Here’s a thing. I’d be extremely grateful if people could pick holes in it for me and identify how it can be horribly abused so I can refine it
I came up with this idea when I was extrapolating from my concept of how dwarves are created in my setting. It ties in with the general ‘dwarves don’t do arcane magic’ thing that was popular back in the day and the myth of ‘real’ dwarves that tells us they’re a people of smiths who can work wonders with metal – creating artifacts for the gods. So, if they’re not magically proficient and you didn’t want all their items to be divine in origin (although that’s an interesting thing in its own right) how do the dwarves make these wondrous weapons, armour, etc?
My answer lies in the nature of what the dwarves are – a major secret of my setting (albeit one that has to come out eventually, else there’s no fun in it except for me). Without going into what that is in any detail, here’s how dwarves make objects of power:
Dwarven craftsmen are legendary. They are capable of creating objects of such quality that they are said to possess magical qualities, despite not actually being enchanted, in an arcane or divine sense
Due to their special bond with metals and stone, Dwarves have the unique ability to invest a portion of their being in items that they have either made themselves, or have specially prepared. Any dwarf can do this; it does not require a Craftpriest or any other divine power. By investing an item with a portion of their being, the dwarf gives the item special bonuses that vary by type of item, the amount invested and the desire of the dwarf.
- Any dwarf character can ‘invest’ up to 3 attribute points (Strength, Dex, Con, etc) into dwarf-made items they possess or have created.
- A 3 point limit feels appropriate when the maximum bonus from an 18 stat is +3. Also, spending 3 of your own attribute points should be a very expensive proposition. This probably only works with 3d6 in order stat generation – certainly not with point buy approaches where you could attempt to optimise.
- Once invested, the dwarf loses the attribute points from their own stats (an 18 will become a 17, etc.). A player cannot take an attribute below 9.
- The lower limit seems sensible and natural. Only a total nutjob would want to cripple themselves. Mind you, I’ve played with such players.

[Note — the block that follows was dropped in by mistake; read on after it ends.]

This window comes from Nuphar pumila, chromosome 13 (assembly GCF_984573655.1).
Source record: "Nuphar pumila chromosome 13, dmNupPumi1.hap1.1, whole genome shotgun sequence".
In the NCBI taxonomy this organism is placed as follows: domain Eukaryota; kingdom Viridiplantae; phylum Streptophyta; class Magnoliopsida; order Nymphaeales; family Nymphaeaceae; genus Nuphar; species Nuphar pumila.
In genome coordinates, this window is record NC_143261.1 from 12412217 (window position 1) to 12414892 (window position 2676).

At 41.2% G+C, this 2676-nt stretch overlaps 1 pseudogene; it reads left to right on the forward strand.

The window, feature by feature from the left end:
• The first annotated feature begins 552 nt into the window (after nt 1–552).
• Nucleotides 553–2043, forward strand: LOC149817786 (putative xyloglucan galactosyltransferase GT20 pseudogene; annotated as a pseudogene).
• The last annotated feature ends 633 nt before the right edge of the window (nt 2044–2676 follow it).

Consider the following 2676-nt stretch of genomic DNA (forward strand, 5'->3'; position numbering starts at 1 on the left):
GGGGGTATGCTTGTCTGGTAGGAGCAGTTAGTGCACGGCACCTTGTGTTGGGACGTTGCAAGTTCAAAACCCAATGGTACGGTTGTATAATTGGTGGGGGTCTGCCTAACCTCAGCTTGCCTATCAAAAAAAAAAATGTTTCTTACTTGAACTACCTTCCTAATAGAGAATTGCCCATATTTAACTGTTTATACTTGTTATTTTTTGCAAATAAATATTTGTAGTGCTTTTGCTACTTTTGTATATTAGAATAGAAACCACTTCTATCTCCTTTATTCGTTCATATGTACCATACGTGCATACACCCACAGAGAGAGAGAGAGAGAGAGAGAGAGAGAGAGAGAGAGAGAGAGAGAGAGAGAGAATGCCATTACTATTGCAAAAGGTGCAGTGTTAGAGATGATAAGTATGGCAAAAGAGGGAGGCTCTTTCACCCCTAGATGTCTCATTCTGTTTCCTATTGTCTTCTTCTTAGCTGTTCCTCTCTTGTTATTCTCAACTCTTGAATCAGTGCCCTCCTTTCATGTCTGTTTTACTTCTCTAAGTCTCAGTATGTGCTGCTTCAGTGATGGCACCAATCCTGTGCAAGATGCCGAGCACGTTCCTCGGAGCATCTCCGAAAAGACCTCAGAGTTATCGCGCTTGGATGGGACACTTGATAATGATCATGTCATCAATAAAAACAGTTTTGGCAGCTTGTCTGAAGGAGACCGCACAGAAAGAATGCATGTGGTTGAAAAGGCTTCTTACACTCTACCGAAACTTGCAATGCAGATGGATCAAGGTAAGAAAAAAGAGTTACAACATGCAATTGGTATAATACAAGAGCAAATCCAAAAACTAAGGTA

- The attribute points can all come from the same attribute, or be different. They do not all have to be invested at the same time. If they come from the same attribute, they stack.
- Allows for diversity or specialisation, and is a way of getting +3 weapons, for example.
- An item can receive a maximum of 3 points of investment.
- The item limit is to stop something being passed around and stacked up with bonuses from multiple dwarves. However, there’s a special case where that can be exceeded.
Rule in thought – A dwarf can invest 1 point at L3, 2 points at L6 and 3 points at L9.
- This is to prevent immediate power jumps to having a +3 hammer. However, whether this works in practice would depend on how potent an item a Wizard could do, for balance purposes. I get the feeling it fits ok, but I’m concerned that the more obvious self-limiter is the fact that you’re dropping stat points, which shouldn’t be done casually and might be a sufficient limiter already.
Rule to ponder – Investment requires Money and Time, in the same way as for spell research or creation of a Machinists Automaton.
- Because creating a money sink is always a good idea. Also, can be explained by having the item require inlaying with precious metals, carved more ornately etc – to reflect the fact that it’s special in some way. Maybe there can be exceptions, but this could be the norm.
The specific effect depends on the nature of the item and which attribute is invested.
- Weapons will generally not get defensive bonuses whilst furniture will generally not get combat oriented bonuses, and so on.
Invested objects must be chiefly made of stone or metal or some derivative
- E.g. glass or mineral based paints. An iron axe with a wooden shaft would be ok, but a short bow would not.
If the investing character dies, the item makes a saving throw vs Death (at the characters level) or the bonuses lost. If the save is made, the bonuses linger for 1d12 months before fading.
- Also, Permanence cast on the item will freeze the bonuses before they fade.
If the item is destroyed, any points invested do not return to the character. In order to recover the attribute points the character must be the recipient of a Restore Life and Limb spell.
- Because it’s like you lost a limb.
An invested object gets a 1% chance per bonus invested per year to become a permanent effect rather than a temporary one. If this happens, the character regains the stat points and the item retains the effect but counts as no longer having those points invested. Roll per stat invested rather than per point (so a +2 STR has a 2% chance, a +1 STR and +1 CON has two) 1% chances
- Dwarven items of legend. This is where they come from.
The idea here is that you effectively sacrifice flexibility for specialisation, though at an effective exchange rate. It might not seem appealing for a Strength 18 Vaultguard to invest a point of Strength into an item and lose the +3 bonus, but investing 2 points of Strength will give an effective +2 bonus as well as the +2 bonus for having Strength 16.
I’m shying away from the idea that it’s a flat +x bonus, and more that yeah sure you can get some numerical bonuses and also you could get some interesting abilities – spell-like effects, bonus proficiencies, and so on. I think it would be down to the Judge to work out how powerful a specific effect is. Fortunately the ACKs Players Companion gives us some terrific guidelines to work within – both for Spells and for class powers.